UPDATE: Senate Majority Leader Mitch McConnell has already announced “President Trump’s nominee will receive a vote on the floor of the United States Senate.”
NEW: McConnell: “President Trump’s nominee will receive a vote on the floor of the United States Senate.” pic.twitter.com/SyOC3aNGcl
— Peter Alexander (@PeterAlexander) September 19, 2020
Supreme Court Justice Ruth Bader Ginsburg, a true American hero, has died at the age of 87.
An announcement from the high court said the cause was complications from metastatic cancer of the pancreas. The statement added that Ginsburg died at her home in Washington surrounded by family.
Architect of the legal fight for women’s rights in the 1970s, Ginsburg subsequently served 27 years on the nation’s highest court, becoming its most prominent member.
Her death will inevitably set in motion what promises to be a nasty and tumultuous political battle over who will succeed her, and it thrusts the Supreme Court vacancy into the spotlight of the presidential campaign.
Just days before her death, as her strength waned, Ginsburg dictated this statement to her granddaughter Clara Spera: “My most fervent wish is that I will not be replaced until a new president is installed.”
Sadly, Ginsburg’s passing gives Republicans a chance to possibly solidify the conservative-leaning of the high court to a 6-3 majority.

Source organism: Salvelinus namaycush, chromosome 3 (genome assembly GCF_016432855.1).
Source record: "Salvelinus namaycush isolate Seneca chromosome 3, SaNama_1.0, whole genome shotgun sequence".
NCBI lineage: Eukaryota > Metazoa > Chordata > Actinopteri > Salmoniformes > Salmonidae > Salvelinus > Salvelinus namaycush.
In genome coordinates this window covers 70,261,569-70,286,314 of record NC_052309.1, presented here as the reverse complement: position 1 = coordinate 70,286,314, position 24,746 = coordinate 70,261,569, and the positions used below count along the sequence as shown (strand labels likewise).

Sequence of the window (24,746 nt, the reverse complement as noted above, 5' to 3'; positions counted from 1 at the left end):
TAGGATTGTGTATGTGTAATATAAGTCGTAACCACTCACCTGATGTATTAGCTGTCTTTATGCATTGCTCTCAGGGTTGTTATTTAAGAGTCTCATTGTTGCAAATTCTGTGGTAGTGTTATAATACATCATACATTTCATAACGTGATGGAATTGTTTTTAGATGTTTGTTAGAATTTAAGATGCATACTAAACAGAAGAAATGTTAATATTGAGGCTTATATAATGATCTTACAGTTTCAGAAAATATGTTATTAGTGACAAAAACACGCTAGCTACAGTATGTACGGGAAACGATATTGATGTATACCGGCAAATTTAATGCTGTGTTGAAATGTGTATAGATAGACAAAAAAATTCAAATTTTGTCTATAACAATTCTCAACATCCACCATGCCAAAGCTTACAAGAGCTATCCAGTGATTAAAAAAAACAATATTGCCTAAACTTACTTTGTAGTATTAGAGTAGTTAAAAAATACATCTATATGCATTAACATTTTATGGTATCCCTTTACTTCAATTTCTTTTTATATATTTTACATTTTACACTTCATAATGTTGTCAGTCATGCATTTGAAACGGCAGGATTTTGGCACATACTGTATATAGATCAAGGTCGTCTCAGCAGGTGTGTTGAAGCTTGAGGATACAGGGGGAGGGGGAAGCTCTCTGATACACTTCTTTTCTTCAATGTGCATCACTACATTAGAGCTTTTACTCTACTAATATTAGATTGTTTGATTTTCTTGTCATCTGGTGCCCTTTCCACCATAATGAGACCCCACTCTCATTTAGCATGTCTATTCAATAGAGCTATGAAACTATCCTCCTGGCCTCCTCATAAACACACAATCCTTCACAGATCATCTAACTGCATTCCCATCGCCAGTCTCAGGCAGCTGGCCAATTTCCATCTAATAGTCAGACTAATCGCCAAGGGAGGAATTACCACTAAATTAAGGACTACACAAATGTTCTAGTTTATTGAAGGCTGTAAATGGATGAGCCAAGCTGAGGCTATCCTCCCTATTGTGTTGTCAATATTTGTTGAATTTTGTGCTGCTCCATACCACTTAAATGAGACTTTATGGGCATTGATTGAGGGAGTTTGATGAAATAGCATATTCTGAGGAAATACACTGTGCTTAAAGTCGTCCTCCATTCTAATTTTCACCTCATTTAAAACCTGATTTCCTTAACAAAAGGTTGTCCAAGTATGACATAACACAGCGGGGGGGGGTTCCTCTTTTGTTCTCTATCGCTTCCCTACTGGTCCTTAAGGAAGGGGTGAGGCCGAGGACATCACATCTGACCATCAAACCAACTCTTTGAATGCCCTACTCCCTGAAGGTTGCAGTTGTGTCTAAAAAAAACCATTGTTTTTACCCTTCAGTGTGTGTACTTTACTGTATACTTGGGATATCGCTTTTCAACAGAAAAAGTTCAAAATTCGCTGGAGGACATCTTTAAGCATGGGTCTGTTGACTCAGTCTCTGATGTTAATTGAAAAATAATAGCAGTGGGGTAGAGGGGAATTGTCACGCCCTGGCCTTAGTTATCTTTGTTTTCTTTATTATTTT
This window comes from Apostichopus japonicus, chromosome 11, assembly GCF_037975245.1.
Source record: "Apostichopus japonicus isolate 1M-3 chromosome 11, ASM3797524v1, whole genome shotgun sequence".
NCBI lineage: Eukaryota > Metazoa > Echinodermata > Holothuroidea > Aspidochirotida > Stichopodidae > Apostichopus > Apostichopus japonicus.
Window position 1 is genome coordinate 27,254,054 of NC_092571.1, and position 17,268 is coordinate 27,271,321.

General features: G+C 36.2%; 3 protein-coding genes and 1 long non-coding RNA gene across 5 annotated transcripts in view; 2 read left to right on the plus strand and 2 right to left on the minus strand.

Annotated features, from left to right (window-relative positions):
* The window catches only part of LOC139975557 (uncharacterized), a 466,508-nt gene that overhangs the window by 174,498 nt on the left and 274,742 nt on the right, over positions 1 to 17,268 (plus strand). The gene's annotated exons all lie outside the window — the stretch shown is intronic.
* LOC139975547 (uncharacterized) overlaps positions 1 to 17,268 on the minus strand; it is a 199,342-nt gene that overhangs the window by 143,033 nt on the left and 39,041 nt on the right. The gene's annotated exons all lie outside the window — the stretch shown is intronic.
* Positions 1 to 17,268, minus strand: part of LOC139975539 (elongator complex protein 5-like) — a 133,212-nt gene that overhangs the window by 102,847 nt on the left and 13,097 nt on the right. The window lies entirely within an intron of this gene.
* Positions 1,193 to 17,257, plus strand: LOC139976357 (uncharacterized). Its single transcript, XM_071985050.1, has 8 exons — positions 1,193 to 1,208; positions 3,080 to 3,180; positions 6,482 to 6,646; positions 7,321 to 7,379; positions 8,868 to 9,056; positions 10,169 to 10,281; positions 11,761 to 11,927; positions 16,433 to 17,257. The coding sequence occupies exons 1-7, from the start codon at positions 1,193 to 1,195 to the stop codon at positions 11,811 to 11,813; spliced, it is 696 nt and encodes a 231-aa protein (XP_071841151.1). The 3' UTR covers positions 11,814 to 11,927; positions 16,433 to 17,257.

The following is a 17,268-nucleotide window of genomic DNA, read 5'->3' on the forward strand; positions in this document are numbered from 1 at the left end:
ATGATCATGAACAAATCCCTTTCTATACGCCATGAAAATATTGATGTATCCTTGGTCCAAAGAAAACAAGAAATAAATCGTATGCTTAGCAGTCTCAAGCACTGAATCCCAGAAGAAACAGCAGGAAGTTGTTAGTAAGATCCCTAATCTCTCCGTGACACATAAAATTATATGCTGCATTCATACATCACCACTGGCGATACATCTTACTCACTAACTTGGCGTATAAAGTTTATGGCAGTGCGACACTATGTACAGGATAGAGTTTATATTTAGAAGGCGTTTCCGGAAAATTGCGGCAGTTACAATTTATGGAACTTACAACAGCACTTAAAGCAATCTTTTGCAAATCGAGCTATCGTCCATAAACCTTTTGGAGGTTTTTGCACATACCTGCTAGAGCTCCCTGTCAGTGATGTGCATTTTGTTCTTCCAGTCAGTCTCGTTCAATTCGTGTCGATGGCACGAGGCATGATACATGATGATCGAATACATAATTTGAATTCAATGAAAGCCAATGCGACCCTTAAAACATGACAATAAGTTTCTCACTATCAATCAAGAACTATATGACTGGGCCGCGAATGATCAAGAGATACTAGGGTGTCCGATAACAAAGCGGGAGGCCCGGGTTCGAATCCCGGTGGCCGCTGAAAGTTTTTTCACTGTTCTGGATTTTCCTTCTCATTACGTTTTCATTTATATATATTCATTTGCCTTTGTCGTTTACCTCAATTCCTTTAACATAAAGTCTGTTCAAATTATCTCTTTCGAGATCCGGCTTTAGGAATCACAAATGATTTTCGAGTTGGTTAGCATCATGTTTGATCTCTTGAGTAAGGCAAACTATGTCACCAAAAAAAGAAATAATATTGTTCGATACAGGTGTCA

In 2016, with nearly a year left in President Obama’s time in office, Senate Majority Leader Mitch McConnell refused to consider Obama’s nominee for the Supreme Court, Judge Merrick B. Garland.
Hours after Antonin Scalia died in February of 2016, McConnell said, “The American people should have a voice in the selection of their next Supreme Court Justice. Therefore, this vacancy should not be filled until we have a new President.”
Democrats in the Senate, which votes to approve SCOTUS nominees, have almost no power to stop a simple majority vote on Ginsburg’s replacement.
BREAKING: Ruth Bader Ginsburg has died. She leaves behind a vital legacy https://t.co/mnDH2Wr6Yr
— TIME (@TIME) September 18, 2020
“I think it would be 100% inappropriate for President Trump to try and nominate someone.
— The ReidOut (@thereidout) September 18, 2020